Challenges in Community-Research Relationships: Learning from Natural Science in Nunavut

Shari Gearheard, Jamal Shirley

Abstract


The context and conduct of Arctic research are changing. In Nunavut, funding agencies, licensing bodies, and new regulatory agencies established under the Nunavut Land Claims Agreement require researchers to engage and consult with Inuit communities during all phases of research, to provide local training and other benefits, and to communicate project results effectively. Researchers are also increasingly expected to incorporate traditional knowledge into their work and to design studies that are relevant to local interests and needs. In this paper, we explore the challenges that researchers and communities experience in meeting these requirements by reviewing case studies of three natural science projects in Nunavut. Together, these projects exemplify both success and failure in negotiating research relationships. The case studies highlight three principal sources of researcher-community conflict: 1) debate surrounding acceptable impacts of research and the nature and extent of local benefits that research projects can and should provide; 2) uncertainty over who has the power and authority to dictate terms and conditions under which projects should be licensed; and 3) the appropriate research methodology and design to balance local expectations and research needs. The Nunavut research licensing process under the Scientists Act is an important opportunity for communities, scientists, and regulatory agencies to negotiate power relationships. However, the standards and procedures used to evaluate research impact remain unclear, as does the role of communities in the decision-making process for research licensing. The case studies also demonstrate the critical role of trust and rapport, forged through early and frequent communication, efforts to provide local training, and opportunities for community members to observe, participate in, and derive employment from project activities. Clarifying research policies in Nunavut is one step to improving relations between scientists and communities. In addition, steps need to be taken at both policy and project levels to train researchers, educate funding programs, mobilize institutions, and empower communities, thus strengthening the capacity of all stakeholders in northern research.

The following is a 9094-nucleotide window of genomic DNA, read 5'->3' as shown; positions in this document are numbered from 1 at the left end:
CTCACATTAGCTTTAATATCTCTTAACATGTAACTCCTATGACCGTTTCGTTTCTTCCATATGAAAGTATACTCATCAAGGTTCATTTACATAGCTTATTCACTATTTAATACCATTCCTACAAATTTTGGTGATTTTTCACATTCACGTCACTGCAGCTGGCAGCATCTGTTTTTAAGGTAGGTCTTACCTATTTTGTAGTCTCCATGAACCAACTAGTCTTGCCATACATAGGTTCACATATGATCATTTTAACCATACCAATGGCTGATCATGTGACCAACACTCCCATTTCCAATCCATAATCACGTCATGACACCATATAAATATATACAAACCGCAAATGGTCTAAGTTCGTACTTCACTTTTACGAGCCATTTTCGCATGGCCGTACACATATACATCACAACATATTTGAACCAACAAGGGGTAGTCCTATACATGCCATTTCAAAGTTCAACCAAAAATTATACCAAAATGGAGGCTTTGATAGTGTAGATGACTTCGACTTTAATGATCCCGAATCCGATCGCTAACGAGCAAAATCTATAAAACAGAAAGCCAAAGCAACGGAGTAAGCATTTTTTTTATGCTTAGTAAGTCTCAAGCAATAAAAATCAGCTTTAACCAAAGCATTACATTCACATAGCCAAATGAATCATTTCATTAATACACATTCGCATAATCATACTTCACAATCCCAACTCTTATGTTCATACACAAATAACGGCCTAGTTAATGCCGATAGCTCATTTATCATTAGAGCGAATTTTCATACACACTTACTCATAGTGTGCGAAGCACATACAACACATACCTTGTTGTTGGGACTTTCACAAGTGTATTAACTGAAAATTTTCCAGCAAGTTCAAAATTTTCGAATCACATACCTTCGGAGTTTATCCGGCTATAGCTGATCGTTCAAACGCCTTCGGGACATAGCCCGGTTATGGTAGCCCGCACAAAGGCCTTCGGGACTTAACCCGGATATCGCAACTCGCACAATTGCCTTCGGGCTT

Key words: research methods, participatory research, science, Nunavut, Inuit, communities, traditional knowledge

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DOI: http://dx.doi.org/10.14430/arctic266